The Queen's Giant
An aging supermarket closed in 2013 was once the subject of a royal visit
Last week I had a really fun piece in Greater Greater Washington. I’d had this idea sitting in my drafts bucket since February or March, when I came across an old news article about Queen Elizabeth II’s 1957 visit to Washington, D.C.
During that visit, she had apparently asked to tour an American supermarket, and after watching a football game at the University of Maryland in College Park, the Queen and her entourage arrived at a strip plaza in suburban Prince George’s County anchored by a Giant supermarket.
The article did not identify which exact supermarket this was, but I had the idea to track it down, drive there, photograph it, and write a neat little local history piece. But I never got to it, because it wasn’t time-sensitive and because the drive was a little long.
Unfortunately, on September 8, the story suddenly had a news hook.
That isn’t the news hook I would have chosen, but I hopped on the internet and found every article I could that referenced the Queen’s visit. There were only a handful, and it required some work to track down the location. First I wondered if the store was still open; sadly, one article covered its closure in 2013. Then I really hoped the building was still there, which I couldn’t determine until I had an address. No article gave one, and even the shopping center had changed names.
But one article said that directly behind the Giant, there was a newer, larger Shoppers Food Warehouse—presumably part of why the older, smaller Giant closed down. Great, just search for Shoppers! Well, in the intervening years the Shoppers had also gone out of business. But the internet remembers this stuff. I was able to find an old page for the Shoppers that gave an address; it’s now a Megamart, a Latino supermarket, but once I mapped it, there, in the adjacent shopping center, was the building that once housed the Giant and welcomed the Queen.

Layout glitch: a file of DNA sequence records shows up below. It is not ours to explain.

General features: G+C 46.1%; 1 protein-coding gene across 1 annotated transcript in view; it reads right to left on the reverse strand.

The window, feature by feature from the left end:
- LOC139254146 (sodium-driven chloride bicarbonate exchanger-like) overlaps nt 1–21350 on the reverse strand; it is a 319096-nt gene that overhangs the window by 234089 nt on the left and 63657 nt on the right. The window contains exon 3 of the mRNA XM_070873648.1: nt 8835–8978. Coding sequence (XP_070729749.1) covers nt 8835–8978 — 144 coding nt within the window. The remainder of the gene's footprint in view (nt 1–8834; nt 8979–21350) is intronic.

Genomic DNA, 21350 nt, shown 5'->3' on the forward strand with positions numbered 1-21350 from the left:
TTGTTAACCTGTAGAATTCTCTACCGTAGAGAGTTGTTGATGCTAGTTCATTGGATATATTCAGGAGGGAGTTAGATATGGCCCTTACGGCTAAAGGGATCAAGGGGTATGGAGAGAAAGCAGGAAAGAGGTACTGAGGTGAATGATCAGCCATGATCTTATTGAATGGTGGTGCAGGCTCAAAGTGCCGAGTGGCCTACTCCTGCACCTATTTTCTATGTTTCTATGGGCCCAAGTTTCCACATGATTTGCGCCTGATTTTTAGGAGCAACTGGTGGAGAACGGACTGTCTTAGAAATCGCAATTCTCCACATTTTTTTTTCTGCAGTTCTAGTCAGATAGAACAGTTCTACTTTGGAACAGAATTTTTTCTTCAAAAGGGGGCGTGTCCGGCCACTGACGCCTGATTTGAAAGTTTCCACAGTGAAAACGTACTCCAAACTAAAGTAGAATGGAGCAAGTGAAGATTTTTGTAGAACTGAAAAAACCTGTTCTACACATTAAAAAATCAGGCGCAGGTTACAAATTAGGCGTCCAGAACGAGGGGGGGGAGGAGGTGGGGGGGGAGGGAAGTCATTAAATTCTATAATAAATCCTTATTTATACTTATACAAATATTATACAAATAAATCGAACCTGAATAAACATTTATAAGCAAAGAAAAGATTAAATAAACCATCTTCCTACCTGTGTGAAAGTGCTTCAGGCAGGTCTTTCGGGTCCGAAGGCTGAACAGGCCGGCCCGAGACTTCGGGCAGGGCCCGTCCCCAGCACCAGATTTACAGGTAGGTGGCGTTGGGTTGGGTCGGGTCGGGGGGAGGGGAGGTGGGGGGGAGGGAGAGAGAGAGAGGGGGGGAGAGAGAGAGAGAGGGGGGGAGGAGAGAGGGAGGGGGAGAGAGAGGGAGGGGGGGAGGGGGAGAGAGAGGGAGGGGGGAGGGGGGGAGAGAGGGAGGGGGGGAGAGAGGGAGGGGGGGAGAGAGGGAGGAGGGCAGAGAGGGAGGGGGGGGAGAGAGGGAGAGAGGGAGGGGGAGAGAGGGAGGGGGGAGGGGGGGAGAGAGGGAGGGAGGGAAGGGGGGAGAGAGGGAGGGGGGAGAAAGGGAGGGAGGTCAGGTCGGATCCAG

Here it is, today operating as a Price Rite discount supermarket.
There’s no marker or anything, in the lot, on the sign, or in the store, to commemorate the Queen’s visit. But the shopping center is (today) called The Shops at Queens, and the street is named Queens Chapel Road. Maybe that’s why Her Majesty chose this location! (I note in the piece that the road name long pre-exists the visit.)
Now, the fact that this location is operating as a discount, no-frills supermarket is its own story, which I use to tell the larger story about supermarket evolution. I go over that in the piece; read the whole thing! And if that subject interests you, check out this piece too.
But here, I’m going to tell you more about searching for these kinds of things.
Writing about this sort of local commercial and land-use history, I come across information-breakdown issues frequently, trying to track down what seems like simple information. (For a much longer example, check out my piece earlier this year on the very quirky history of a Pizza Hut in the Landover area, not too far from this old Giant.)
I almost felt like I was reading about some ancient tale while researching this Giant. The story itself—Queen once visited suburban supermarket in Maryland—is fairly well known. But the details are already lost, in the sense that, as far as I was able to tell, nobody on the internet has pieced them back together in one place, as I did for my Greater Greater Washington piece.